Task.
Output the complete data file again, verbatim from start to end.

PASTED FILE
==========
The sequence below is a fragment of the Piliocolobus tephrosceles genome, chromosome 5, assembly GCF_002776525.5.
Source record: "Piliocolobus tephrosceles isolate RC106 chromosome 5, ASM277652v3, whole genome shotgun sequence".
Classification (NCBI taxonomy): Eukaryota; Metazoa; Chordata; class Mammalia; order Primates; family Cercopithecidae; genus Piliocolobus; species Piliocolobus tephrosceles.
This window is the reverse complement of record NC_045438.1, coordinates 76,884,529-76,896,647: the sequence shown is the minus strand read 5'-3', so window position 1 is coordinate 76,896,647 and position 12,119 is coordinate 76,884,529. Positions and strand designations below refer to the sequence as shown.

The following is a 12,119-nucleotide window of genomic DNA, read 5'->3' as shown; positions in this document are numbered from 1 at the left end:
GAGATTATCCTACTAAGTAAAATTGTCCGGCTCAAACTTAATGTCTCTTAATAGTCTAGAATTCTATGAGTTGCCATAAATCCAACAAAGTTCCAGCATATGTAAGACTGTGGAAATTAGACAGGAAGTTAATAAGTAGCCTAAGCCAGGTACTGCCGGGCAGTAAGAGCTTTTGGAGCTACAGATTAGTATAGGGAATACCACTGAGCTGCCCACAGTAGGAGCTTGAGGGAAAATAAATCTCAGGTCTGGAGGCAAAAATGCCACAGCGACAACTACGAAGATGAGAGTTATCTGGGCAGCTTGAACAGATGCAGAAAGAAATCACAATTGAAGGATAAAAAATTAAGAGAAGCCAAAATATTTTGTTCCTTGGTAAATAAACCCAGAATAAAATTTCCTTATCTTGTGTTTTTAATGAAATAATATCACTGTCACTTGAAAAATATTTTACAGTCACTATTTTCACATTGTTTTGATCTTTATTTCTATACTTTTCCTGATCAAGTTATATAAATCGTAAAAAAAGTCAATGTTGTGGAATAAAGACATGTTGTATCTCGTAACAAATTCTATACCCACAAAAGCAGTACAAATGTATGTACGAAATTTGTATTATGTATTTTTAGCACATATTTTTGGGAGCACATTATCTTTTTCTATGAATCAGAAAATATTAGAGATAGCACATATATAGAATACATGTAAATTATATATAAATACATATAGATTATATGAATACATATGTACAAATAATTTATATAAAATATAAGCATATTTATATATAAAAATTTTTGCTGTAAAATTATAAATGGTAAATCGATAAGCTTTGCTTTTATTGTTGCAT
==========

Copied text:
The sequence below is a fragment of the Piliocolobus tephrosceles genome, chromosome 5, assembly GCF_002776525.5.
Source record: "Piliocolobus tephrosceles isolate RC106 chromosome 5, ASM277652v3, whole genome shotgun sequence".
Classification (NCBI taxonomy): Eukaryota; Metazoa; Chordata; class Mammalia; order Primates; family Cercopithecidae; genus Piliocolobus; species Piliocolobus tephrosceles.
This window is the reverse complement of record NC_045438.1, coordinates 76,884,529-76,896,647: the sequence shown is the minus strand read 5'-3', so window position 1 is coordinate 76,896,647 and position 12,119 is coordinate 76,884,529. Positions and strand designations below refer to the sequence as shown.

The following is a 12,119-nucleotide window of genomic DNA, read 5'->3' as shown; positions in this document are numbered from 1 at the left end:
GAGATTATCCTACTAAGTAAAATTGTCCGGCTCAAACTTAATGTCTCTTAATAGTCTAGAATTCTATGAGTTGCCATAAATCCAACAAAGTTCCAGCATATGTAAGACTGTGGAAATTAGACAGGAAGTTAATAAGTAGCCTAAGCCAGGTACTGCCGGGCAGTAAGAGCTTTTGGAGCTACAGATTAGTATAGGGAATACCACTGAGCTGCCCACAGTAGGAGCTTGAGGGAAAATAAATCTCAGGTCTGGAGGCAAAAATGCCACAGCGACAACTACGAAGATGAGAGTTATCTGGGCAGCTTGAACAGATGCAGAAAGAAATCACAATTGAAGGATAAAAAATTAAGAGAAGCCAAAATATTTTGTTCCTTGGTAAATAAACCCAGAATAAAATTTCCTTATCTTGTGTTTTTAATGAAATAATATCACTGTCACTTGAAAAATATTTTACAGTCACTATTTTCACATTGTTTTGATCTTTATTTCTATACTTTTCCTGATCAAGTTATATAAATCGTAAAAAAAGTCAATGTTGTGGAATAAAGACATGTTGTATCTCGTAACAAATTCTATACCCACAAAAGCAGTACAAATGTATGTACGAAATTTGTATTATGTATTTTTAGCACATATTTTTGGGAGCACATTATCTTTTTCTATGAATCAGAAAATATTAGAGATAGCACATATATAGAATACATGTAAATTATATATAAATACATATAGATTATATGAATACATATGTACAAATAATTTATATAAAATATAAGCATATTTATATATAAAAATTTTTGCTGTAAAATTATAAATGGTAAATCGATAAGCTTTGCTTTTATTGTTGCAT